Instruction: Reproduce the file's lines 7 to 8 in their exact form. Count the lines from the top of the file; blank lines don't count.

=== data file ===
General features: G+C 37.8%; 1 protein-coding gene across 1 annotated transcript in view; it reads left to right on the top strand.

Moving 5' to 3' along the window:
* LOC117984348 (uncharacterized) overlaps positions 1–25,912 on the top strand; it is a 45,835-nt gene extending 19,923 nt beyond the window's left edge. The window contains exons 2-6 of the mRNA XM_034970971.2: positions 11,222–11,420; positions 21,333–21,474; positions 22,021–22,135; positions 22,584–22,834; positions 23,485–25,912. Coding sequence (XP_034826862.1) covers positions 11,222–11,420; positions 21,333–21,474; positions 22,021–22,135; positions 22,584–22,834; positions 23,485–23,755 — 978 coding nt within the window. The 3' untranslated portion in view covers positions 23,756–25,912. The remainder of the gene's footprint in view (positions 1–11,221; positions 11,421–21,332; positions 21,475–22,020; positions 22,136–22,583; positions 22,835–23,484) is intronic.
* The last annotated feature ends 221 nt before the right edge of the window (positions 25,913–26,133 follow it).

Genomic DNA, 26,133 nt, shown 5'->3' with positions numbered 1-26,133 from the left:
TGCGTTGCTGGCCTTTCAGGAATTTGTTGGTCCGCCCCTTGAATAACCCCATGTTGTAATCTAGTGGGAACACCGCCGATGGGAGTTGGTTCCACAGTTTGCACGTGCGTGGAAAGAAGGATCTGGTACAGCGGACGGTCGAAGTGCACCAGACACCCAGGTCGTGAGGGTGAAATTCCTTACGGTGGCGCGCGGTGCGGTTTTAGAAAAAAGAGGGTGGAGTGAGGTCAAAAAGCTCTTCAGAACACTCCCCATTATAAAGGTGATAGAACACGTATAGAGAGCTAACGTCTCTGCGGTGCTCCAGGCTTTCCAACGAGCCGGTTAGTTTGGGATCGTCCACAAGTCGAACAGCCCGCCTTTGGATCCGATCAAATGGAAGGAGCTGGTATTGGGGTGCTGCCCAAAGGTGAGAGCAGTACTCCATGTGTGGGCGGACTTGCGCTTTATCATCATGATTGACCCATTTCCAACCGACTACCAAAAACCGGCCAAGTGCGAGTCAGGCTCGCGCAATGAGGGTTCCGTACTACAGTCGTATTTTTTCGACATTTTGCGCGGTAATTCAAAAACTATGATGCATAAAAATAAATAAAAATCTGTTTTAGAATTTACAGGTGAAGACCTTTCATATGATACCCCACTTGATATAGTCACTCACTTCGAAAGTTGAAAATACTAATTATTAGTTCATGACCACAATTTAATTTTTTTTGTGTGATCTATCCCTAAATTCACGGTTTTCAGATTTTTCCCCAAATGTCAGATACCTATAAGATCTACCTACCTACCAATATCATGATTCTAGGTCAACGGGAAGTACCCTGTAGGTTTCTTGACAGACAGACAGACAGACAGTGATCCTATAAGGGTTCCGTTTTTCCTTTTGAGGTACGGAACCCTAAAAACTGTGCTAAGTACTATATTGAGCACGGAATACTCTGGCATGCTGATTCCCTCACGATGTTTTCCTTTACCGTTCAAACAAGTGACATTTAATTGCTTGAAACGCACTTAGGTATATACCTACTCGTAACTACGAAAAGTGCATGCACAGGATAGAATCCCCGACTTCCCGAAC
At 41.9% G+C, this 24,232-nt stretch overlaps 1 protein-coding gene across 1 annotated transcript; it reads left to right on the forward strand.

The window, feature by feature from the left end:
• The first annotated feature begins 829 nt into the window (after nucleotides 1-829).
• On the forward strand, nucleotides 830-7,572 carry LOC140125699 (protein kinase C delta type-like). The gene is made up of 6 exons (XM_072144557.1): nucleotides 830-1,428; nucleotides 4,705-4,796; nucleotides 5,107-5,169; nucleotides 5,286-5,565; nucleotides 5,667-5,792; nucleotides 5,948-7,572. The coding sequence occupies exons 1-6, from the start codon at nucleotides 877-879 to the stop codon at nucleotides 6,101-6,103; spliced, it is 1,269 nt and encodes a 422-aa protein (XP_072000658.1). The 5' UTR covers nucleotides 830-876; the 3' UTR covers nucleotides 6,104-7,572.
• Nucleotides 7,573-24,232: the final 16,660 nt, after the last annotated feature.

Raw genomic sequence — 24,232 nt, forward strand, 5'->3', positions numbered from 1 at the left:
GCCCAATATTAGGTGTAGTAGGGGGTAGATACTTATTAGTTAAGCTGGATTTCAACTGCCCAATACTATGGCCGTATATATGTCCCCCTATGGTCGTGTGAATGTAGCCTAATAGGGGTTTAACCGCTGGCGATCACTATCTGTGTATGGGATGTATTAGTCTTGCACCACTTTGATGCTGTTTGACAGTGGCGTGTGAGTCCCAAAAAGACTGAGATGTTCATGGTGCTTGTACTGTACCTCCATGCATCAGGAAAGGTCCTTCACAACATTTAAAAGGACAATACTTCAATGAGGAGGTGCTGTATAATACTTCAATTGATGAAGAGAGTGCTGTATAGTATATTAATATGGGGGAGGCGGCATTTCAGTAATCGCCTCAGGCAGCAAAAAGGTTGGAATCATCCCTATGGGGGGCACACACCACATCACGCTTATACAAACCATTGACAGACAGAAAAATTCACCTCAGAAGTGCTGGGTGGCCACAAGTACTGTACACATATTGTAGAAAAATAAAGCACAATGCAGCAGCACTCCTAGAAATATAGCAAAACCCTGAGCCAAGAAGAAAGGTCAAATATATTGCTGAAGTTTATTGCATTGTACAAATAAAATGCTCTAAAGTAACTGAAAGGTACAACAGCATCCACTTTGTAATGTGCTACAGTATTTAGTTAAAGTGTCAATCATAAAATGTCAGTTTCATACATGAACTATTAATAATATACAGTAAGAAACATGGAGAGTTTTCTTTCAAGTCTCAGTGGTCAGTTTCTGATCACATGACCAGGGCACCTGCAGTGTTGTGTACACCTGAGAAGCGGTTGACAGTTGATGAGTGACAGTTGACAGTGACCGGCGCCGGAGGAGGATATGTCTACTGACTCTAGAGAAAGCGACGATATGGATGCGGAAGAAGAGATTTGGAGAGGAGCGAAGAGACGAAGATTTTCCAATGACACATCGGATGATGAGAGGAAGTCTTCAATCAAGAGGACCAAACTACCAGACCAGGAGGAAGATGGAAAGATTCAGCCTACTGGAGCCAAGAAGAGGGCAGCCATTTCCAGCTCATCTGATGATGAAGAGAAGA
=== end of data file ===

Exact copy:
At 41.9% G+C, this 24,232-nt stretch overlaps 1 protein-coding gene across 1 annotated transcript; it reads left to right on the forward strand.

The window, feature by feature from the left end: